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Why The Five Second Rule Is Utter Bullshit

Q: If I've dropped something on the ground but I pick it up before 5-seconds, can I still eat it?

At least wash it first.

I should begin by saying, is it worth it? I can definitely tell you that all bets are off when it comes to carpets and streetside curbs.

I wish proper hygiene had gained more popularity than the notorious 5-second rule. If you aren't convinced, you might be after this study on the transfer of Salmonella Typhimurium. To boil it down for you, this data is conclusive evidence that when food comes into contact with any surface, bacteria is transferred immediately. The article describes, “Over 99% of bacterial cells were transferred from the tile to the bologna after 5 s of bologna exposure to tile.”

Your stomach has a pH of 2, which according to scale, it’s a strong acid that can dissolve a lot things, food and bacteria included. Following the 5-second rule is like not putting on a seatbelt or skipping sunscreen-- technically you’re not endangered, but you’re putting yourself at risk. It’s also just disgusting.

Jilian Clarke, a former student at the University of Illinois Urbana-Champaign, conducted an extensive 12-week experiment on the five second rule. Clarke's first test showed little transference of microbes from the campus grounds to the dropped food. She modified the experiment by introducing a control of sterile tiles, alongside the contaminated ones. In the first experiment, there were numerous factors that could have affected the results: floors could have been easily cleaned before the experiment was conducted, or the lack of moisture in the air may have dried out the more common types of bacteria found on the ground like E. Coli and salmonella. With the modifications, what she found was stunning. The professor supervising the study, Professor Meredith Agle, summarizes, “We did see a transfer of germs before five seconds. We were dealing with a large number of cells.”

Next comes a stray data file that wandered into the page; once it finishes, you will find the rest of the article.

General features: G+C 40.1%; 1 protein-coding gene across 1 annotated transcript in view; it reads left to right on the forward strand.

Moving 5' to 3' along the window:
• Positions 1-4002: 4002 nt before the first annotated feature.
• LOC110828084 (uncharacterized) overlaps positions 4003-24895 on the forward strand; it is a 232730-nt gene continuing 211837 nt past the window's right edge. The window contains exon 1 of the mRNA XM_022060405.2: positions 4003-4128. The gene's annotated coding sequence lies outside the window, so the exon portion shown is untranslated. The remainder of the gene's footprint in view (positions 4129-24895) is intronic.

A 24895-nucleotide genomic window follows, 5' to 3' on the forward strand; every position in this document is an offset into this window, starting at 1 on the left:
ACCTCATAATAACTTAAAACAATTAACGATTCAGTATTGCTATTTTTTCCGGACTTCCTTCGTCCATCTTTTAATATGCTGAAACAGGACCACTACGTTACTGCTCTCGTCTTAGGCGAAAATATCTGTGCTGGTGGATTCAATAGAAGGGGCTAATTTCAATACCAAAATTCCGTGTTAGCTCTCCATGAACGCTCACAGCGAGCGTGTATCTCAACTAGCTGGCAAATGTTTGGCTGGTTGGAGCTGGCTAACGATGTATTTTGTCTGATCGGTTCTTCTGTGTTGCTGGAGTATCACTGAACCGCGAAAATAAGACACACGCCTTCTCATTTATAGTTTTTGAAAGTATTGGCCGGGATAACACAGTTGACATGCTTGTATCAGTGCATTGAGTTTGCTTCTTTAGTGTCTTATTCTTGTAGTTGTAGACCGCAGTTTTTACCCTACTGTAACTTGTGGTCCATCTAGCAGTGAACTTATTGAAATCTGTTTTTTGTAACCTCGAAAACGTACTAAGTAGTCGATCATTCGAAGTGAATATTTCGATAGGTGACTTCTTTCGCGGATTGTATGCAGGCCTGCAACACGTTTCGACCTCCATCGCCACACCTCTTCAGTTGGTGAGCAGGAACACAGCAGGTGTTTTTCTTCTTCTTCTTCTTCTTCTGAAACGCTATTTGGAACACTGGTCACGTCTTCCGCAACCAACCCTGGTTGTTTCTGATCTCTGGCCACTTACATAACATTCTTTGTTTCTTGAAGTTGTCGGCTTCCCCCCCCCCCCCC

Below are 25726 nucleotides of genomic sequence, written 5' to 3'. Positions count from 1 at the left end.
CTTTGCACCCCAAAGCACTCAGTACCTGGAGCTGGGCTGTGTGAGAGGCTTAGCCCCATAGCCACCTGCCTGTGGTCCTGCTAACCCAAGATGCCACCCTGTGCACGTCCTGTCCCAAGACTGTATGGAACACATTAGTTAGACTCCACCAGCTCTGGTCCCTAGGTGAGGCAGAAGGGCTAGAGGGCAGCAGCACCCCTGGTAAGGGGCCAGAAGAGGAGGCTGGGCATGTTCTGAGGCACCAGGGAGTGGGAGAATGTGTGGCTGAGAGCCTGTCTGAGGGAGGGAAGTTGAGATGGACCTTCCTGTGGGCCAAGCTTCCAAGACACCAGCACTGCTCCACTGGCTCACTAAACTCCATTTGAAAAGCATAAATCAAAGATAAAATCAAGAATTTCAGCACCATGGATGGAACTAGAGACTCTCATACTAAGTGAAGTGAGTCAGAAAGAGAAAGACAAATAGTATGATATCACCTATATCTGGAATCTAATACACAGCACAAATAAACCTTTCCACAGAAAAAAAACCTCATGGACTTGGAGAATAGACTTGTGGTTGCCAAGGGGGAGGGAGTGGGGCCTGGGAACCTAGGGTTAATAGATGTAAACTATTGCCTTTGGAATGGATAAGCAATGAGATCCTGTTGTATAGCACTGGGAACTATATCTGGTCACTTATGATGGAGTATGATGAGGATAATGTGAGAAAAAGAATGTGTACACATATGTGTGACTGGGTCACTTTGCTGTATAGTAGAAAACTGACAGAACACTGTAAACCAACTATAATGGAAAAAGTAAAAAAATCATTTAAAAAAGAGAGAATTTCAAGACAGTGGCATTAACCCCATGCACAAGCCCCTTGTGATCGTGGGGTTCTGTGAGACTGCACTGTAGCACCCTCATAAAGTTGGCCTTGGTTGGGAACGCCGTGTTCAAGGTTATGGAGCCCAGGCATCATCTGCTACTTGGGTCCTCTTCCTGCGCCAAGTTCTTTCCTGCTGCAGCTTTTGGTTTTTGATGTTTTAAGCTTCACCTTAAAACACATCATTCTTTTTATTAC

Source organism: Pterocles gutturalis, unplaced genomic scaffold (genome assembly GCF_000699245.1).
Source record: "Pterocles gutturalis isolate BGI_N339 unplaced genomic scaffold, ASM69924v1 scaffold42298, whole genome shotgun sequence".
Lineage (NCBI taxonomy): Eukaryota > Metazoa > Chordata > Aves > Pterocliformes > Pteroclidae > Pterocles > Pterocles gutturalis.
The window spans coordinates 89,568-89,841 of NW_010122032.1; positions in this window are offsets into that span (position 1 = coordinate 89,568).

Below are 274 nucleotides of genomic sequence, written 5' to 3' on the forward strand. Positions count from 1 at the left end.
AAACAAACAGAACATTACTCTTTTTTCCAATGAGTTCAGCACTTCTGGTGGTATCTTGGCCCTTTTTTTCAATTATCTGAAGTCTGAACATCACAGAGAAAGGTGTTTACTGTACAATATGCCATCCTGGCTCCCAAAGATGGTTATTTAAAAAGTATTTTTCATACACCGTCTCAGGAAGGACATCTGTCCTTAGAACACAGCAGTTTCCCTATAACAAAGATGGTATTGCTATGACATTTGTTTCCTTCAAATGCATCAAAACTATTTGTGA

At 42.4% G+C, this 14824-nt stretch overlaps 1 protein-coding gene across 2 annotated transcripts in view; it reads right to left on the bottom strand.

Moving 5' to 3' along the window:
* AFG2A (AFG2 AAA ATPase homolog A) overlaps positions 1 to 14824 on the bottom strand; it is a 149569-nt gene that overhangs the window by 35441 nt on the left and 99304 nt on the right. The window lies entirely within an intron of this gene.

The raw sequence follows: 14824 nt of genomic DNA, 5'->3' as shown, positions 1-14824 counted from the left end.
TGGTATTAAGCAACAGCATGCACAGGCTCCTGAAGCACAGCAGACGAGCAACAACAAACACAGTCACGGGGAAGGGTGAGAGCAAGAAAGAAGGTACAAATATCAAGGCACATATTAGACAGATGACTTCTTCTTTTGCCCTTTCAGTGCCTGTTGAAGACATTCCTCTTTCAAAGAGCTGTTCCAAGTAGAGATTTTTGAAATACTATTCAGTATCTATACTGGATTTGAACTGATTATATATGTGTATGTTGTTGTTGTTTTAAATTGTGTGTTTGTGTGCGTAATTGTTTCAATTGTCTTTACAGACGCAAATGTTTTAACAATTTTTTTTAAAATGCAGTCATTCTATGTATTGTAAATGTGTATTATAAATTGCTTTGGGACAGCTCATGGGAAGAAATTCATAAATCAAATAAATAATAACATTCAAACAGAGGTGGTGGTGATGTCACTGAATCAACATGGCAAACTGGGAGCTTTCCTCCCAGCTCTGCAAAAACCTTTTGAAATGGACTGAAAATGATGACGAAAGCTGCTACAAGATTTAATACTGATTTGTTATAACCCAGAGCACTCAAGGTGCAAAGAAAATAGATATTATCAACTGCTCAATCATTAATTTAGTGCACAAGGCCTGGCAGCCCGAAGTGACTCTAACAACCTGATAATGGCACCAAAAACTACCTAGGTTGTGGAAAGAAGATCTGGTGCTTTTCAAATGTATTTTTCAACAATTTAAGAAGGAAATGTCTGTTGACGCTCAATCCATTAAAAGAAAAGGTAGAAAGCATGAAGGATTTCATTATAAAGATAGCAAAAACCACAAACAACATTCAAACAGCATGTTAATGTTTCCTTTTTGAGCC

The bottom line is that the five-second rule is a nauseating simplification of how environmental bacteria transfers to food, and there are many more factors than just how long food sits on a surface. Factors like the type of food, moisture, and chemicals involved are something you often neglect to take into consideration, but these things are difficult, if not impossible to gauge. And since you never know how "dirty" the ground really is...well, is that cookie you dropped worth the risk?


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